How to spray your lawn. When you buy a product to treat your lawn either for weeds, pest or disease the labels can be confusing. Often, the label tells you to apply a concentrate rate of product within a range which can vary significantly. For example, it could be 200ml to 400ml. It will then say to cover 100m². Sometimes it will just say to cover a certain area only, or, it may also say in an amount of water which may also vary between 10L to 20L water.
The question is, how do you decipher this often-confusing information. Before you start, there are a number of things to understand about Pesticide controls and how they work on application.
Age and size of the Weeds – you need to consider the size of the weeds. Are they just germinating, if so, you can use the lesser rate unless it stipulates a set rate so refer to label. If the rate has a min and max use the higher rate for more mature weeds.
Species of Insects – It is important to understand the insect you are wanting to treat. Are they below the ground, such as black beetle or above the surface like Army Worm. This is important because some products work on contact at the surface, while others need to be watered into the soil and thatch where the pest is doing damage, Additionally, some may be systemic, which means the plant needs to absorb the product so when the pest chews or sucks on the roots or leaves it then ingests the product and dies. Finally, do you need to repeat the process in 7-10 days to break up the lifecycle of the pest.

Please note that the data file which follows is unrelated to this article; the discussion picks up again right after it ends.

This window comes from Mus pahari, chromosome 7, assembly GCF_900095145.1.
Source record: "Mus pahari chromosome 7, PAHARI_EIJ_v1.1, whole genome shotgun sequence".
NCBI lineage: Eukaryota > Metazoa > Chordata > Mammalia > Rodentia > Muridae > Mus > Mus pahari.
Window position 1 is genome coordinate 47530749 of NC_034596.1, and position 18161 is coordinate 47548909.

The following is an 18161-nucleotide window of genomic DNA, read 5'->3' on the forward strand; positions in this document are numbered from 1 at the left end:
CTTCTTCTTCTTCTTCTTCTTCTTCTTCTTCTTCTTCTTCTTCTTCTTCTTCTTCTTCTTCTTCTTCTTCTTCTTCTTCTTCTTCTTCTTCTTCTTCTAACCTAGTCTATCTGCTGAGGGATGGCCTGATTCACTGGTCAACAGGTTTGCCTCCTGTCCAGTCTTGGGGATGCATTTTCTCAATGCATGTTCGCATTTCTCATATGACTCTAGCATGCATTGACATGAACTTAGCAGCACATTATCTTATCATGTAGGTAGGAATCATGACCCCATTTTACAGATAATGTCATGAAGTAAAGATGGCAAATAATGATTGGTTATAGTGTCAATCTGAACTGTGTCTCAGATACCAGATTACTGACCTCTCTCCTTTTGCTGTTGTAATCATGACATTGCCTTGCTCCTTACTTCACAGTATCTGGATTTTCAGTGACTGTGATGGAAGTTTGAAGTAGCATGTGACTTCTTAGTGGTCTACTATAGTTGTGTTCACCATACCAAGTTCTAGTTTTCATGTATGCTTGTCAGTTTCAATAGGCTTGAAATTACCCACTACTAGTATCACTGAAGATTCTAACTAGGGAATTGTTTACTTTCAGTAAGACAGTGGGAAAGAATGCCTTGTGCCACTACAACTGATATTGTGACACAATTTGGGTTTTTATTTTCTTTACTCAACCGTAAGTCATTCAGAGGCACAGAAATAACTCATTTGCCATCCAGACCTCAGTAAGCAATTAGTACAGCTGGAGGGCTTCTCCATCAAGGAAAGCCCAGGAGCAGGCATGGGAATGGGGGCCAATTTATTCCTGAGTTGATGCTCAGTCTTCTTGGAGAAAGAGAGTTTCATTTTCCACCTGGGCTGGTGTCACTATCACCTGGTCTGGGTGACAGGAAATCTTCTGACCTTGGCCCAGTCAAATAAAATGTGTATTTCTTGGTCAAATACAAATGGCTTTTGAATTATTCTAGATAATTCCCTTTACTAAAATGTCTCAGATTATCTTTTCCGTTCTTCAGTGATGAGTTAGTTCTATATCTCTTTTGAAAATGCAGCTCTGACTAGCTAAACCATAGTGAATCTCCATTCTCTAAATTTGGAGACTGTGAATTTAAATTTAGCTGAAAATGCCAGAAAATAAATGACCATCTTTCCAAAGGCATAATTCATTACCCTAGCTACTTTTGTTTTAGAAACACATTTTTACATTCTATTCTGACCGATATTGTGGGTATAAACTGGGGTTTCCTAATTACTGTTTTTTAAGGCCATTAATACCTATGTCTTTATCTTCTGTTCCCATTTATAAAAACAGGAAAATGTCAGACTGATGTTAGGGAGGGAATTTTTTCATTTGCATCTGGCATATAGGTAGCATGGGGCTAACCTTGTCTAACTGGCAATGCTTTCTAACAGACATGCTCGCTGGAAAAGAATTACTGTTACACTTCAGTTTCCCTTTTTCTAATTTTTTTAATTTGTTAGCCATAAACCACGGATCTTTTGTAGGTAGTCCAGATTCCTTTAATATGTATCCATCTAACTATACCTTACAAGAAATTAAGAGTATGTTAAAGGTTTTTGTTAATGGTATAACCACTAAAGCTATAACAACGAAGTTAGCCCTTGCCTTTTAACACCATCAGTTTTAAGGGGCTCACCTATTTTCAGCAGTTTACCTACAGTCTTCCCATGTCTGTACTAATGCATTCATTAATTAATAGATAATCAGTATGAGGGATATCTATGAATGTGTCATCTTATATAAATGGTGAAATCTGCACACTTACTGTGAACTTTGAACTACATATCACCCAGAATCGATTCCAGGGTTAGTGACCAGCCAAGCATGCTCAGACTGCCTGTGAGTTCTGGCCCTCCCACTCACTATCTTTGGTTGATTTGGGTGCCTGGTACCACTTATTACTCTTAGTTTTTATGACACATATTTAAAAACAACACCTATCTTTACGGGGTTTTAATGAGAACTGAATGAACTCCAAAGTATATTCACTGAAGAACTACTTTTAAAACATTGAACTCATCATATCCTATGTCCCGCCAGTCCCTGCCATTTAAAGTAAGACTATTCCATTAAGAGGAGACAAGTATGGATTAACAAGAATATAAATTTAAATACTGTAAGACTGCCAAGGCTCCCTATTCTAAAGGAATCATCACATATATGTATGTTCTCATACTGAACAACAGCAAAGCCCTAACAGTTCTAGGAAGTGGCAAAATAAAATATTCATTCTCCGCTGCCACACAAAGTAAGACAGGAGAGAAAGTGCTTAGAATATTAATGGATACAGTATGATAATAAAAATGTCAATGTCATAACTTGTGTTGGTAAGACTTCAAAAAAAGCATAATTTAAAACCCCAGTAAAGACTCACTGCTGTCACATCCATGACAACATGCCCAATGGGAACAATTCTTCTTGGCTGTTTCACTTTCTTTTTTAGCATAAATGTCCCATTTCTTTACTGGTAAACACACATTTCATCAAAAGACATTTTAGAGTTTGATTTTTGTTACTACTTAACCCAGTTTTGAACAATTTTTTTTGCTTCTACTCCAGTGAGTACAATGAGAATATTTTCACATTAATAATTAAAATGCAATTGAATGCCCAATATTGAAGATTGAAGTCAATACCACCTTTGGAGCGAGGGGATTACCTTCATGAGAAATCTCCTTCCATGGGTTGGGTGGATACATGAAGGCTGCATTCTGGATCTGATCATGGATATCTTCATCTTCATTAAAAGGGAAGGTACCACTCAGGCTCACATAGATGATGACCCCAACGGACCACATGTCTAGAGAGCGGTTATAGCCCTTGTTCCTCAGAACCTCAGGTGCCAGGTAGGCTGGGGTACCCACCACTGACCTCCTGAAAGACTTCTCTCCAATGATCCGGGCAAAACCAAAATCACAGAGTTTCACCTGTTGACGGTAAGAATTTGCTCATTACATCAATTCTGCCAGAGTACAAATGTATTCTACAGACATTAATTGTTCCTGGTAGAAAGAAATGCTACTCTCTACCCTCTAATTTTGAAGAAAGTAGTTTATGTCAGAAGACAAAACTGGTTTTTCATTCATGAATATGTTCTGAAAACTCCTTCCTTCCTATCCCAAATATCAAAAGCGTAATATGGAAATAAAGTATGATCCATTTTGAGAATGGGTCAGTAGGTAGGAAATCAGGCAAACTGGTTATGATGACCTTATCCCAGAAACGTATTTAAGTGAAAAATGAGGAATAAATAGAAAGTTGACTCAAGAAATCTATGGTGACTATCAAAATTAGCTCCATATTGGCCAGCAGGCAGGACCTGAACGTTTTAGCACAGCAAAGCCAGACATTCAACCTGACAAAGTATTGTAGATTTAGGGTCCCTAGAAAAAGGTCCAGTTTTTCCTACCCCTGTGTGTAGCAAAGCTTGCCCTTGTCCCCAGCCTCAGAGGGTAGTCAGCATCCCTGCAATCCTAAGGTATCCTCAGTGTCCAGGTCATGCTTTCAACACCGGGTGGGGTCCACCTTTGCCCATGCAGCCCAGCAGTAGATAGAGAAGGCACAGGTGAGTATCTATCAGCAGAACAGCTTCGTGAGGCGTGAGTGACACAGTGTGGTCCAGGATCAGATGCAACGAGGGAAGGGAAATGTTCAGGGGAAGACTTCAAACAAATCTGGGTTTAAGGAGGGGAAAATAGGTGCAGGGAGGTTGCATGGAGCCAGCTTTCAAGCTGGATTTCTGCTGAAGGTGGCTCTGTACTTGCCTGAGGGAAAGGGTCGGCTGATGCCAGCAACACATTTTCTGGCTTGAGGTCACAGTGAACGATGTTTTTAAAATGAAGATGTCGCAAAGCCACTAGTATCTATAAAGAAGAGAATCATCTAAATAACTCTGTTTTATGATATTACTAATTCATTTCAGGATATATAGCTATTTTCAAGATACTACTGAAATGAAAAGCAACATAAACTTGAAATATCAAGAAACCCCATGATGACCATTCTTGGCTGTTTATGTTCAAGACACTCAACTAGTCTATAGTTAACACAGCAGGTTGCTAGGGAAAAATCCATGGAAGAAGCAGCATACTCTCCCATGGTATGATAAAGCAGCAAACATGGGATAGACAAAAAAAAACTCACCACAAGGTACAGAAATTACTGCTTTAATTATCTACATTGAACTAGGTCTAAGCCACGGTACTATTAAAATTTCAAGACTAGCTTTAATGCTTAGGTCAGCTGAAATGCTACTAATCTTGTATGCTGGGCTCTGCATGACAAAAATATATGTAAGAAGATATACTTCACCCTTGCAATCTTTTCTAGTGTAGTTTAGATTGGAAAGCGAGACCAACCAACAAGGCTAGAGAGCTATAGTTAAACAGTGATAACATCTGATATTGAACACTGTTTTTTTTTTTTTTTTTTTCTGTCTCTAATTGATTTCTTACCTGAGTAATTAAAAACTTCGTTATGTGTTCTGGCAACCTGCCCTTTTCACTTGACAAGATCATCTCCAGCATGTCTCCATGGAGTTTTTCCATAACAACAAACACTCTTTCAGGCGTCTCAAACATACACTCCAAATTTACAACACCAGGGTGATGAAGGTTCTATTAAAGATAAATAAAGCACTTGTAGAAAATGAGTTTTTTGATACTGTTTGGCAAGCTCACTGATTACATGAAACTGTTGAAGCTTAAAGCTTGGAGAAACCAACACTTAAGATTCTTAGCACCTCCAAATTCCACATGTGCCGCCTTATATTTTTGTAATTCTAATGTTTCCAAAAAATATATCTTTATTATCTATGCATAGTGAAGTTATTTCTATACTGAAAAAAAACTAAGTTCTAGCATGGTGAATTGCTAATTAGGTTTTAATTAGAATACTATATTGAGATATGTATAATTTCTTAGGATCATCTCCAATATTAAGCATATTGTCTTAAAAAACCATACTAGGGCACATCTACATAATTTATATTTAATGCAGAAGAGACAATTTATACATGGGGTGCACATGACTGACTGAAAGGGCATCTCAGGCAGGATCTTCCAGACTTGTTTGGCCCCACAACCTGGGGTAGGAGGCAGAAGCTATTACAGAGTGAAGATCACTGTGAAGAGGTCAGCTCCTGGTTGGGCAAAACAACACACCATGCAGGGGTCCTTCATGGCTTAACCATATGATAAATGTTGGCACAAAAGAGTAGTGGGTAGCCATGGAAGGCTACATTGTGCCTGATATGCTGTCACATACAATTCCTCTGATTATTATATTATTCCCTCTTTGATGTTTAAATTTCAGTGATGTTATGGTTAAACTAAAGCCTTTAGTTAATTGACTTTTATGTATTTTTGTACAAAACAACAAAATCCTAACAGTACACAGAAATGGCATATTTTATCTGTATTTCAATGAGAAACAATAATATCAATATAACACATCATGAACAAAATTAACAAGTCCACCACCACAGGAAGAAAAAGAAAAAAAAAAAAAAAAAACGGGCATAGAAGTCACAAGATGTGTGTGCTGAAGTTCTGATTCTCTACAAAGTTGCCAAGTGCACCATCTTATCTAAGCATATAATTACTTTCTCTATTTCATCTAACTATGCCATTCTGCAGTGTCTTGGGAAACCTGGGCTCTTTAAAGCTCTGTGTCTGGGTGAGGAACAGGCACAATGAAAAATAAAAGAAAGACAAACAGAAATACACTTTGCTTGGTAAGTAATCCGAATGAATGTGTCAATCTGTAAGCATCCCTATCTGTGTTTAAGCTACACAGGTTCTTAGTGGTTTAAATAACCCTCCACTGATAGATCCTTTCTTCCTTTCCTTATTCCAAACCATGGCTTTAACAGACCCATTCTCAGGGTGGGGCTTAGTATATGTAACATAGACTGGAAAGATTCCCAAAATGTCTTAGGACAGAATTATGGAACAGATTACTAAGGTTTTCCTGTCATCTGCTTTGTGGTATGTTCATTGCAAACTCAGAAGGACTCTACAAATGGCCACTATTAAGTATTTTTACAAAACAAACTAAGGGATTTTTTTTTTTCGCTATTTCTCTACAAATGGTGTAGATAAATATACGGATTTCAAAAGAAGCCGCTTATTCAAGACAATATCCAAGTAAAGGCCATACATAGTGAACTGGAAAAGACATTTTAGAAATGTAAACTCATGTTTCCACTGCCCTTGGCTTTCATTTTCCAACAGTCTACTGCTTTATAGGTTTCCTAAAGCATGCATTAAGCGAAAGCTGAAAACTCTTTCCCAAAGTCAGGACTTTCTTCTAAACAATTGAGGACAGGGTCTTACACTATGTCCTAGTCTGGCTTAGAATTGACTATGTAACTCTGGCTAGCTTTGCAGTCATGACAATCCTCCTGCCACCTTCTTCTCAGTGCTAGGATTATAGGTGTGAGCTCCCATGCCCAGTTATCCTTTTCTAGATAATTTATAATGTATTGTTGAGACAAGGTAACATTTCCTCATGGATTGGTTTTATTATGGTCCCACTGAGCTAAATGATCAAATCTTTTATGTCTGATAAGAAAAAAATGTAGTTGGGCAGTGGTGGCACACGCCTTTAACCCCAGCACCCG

Disease – Most fungicides need to be applied with a heavy rate of water to saturate the spores. Often there is the addition of a wetting agent and the requirement to water the product in. This is because most fungus are in the soil, so wetting agent helps to penetrate our hydrophobic soil and the water flushes it through.
So, once you have read the label and know what rate of concentrate you need and understood the Pest you are treating, it is time to work out how much water and product you need to treat an area, for example 100m².
Basically, they are providing you with a rate of concentrate to be effective. The question of how much water to apply is a valid question, but realise the amount of water required depends on your method of application, as the water is only a carrier to help get the concentrate over a given area. It would be almost impossible to apply a concentrate of 400ml over 100m², so here’s what you do.
- Fill up your sprayer with water. We are going to use as an example the standard 5 ltr sprayer
2. Now go to your driveway and measure out an area of 10m². Spray that area with clean water, you will see how accurate you are by the water hitting your driveway. Use a repetitive, even motion.
3. Once you have covered the 10m² area, get a measuring jug and refill your spray bottle and record how much water you have used to cover 10m². Let’s say you used 800ml over 10m². All you do now is multiply 800ml x 10 (10x10m² = 100m²) which is 8000ml, or 8 litres.
4. So, to cover 100m² you will need to use 8 litres of water. Depending on the rate you want to use of concentrate you can simply divide per litre. Our example is 400ml of concentrate. You divide it in half (as you only have a 5ltr sprayer), so if you need 8 litres, I would put 200ml concentrate into 4 litres, spray half or 50m² and then repeat on the other half and job done, completely accurate.
Example 1. Nutgrass has a very shiny, slippery leaf and stem and the product needs to be absorbed through the leaf, not the roots. This particular pest requires the addition of a sticking agent, generally a wetting agent works very well and the amount is often stated on the label. Being mindful of the slippery leaf then tells us not to use too much water as the carrier as it will cause the product to run off the leaf so you should use the minimum amount of water and apply it in a fine mist.
Example 2 -With a fungus such as “Brown Patch” you want to apply a heavy rate to gain good coverage and saturate the soil to treat all spores, then water in. It will state on the label how much irrigation to apply to get the product to percolate to where it needs to be. Generally to get products into the soil you want to use the maximum amount of water with heavier droplets.